As a mentor to Labovitz, Wolf remembers her former student as “intellectually engaged and curious,” and one “who really enjoyed discussing the works we read” in literature courses.

“I remember that Jennifer’s insights were exceptionally mature; she really related to the works we read on a deeply human level––exactly the way the best readers and thinkers engage in reading literature,” Wolf said. 

“Not only was Jennifer a perceptive thinker and an articulate writer, but she also had a very upbeat and enthusiastic personality––the kind that encourages others around her. I am delighted, and not at all surprised, that Jen has found many ways to employ her intellect and emotions.”

Since her graduation, Labovitz has pursued a career as an interpretive designer and writer for museums and public experiences. Some of her projects have included The College Basketball Experience in Kansas City, Missouri; ImaginOn!, a children’s library and theater in Charlotte, North Carolina; and a September 11 tribute at St. Paul’s Chapel in New York City.

“If I could give the speech over, I would still suggest that the greatest gift and obligation that education brings us is to think for ourselves,” she said. “However, I would clarify that thinking for oneself is vastly different than thinking about oneself. I now understand the obligations we have to each other, the human connection and human experience.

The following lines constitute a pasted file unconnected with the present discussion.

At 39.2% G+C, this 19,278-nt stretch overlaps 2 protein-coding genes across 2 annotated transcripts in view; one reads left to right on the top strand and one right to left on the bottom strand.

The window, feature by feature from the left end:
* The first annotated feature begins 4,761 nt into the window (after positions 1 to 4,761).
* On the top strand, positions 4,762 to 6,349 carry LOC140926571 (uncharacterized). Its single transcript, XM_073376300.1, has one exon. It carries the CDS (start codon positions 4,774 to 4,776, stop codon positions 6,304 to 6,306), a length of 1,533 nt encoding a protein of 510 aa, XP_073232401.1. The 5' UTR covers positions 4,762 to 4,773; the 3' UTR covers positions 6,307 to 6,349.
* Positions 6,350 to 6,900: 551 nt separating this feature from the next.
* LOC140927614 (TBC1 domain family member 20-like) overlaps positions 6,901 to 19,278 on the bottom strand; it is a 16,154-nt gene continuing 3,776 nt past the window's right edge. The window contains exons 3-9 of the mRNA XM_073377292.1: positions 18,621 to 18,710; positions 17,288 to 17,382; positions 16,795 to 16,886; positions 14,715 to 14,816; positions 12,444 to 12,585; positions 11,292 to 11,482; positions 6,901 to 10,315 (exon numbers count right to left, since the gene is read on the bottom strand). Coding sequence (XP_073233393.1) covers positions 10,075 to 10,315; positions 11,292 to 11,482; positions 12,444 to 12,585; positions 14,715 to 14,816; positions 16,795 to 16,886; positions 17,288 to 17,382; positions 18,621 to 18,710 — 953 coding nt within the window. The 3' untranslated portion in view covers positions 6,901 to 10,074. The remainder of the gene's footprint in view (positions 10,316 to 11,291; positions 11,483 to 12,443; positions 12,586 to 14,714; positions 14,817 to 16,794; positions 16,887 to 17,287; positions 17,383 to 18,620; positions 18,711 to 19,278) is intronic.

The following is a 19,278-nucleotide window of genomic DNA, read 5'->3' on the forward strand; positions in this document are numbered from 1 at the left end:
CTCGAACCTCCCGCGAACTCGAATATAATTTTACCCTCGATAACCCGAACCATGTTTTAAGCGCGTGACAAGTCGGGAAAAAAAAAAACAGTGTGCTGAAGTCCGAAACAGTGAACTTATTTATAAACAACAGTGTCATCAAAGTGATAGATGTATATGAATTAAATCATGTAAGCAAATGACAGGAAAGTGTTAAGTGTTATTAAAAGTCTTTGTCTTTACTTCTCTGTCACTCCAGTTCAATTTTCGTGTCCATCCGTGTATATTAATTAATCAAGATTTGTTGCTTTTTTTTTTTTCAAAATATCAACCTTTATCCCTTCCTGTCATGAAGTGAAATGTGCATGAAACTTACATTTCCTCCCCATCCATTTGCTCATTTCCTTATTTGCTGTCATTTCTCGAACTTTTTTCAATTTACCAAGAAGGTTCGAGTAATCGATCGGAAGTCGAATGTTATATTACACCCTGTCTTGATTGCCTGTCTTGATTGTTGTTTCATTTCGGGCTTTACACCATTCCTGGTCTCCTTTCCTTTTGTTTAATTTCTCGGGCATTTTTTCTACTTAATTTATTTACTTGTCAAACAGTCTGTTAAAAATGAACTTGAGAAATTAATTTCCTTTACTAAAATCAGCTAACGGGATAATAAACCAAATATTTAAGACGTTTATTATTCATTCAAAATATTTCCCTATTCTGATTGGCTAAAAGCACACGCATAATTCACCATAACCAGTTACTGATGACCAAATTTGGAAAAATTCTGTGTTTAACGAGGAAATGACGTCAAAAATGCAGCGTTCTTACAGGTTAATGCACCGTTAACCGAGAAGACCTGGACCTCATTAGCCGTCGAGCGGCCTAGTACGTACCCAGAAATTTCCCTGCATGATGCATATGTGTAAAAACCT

“I would offer that the pursuit of individual rather than common or collective interests is often not the better choice. I have learned that experiences are heightened when we participate in them with others. Only through meaningful experiences with one another do people learn and feel fulfilled. While we are individuals, we are all connected.”

Carolyn Renae Griggs - Class of 2000

Carolyn Renae Griggs"When I first arrived here, I was tattered and torn like the eagle that is weary from the constant hunt. I found a safe place to commence the process of renewal. I have grown new wings and because of the extraordinary people who have touched my life, I have learned to soar. Because of the incredible people at this university, I have been renewed in mind, in body, and in soul, and like the eagle, I have identified my goal and I am keenly focused so that nothing will distract me ... No matter where my vision may take me, no matter how far I may travel from here, I have a compass in my heart that will always bring me back to NSU, which I will always consider my home."

At the end of her career as a police officer, Carolyn Renae Griggs was eager to turn her life in a different direction. She enrolled as an undergraduate student at NSU with a mixture of enthusiasm and uncertainty over how she might fit in at a college campus.

"I'd always had this different way of viewing the world. It was so important for me to belong somewhere," said Griggs, a psychology major and the student commencement speaker for the Class of 2000. "When I arrived at NSU, I was a non-traditional student in my mid-30s, and I had been in police work since I was 21.

"I went into [law enforcement] as an optimistic 21-year-old who wanted to help people and make a difference. And I left ready to blow my brains out. I didn't know who I was anymore. This was the impetus for wanting to go to school so much."

At NSU, Griggs found a home. Her years in law enforcement gave her a rare insight into human behavior, and she gravitated toward a psychology major with a minor in criminal justice.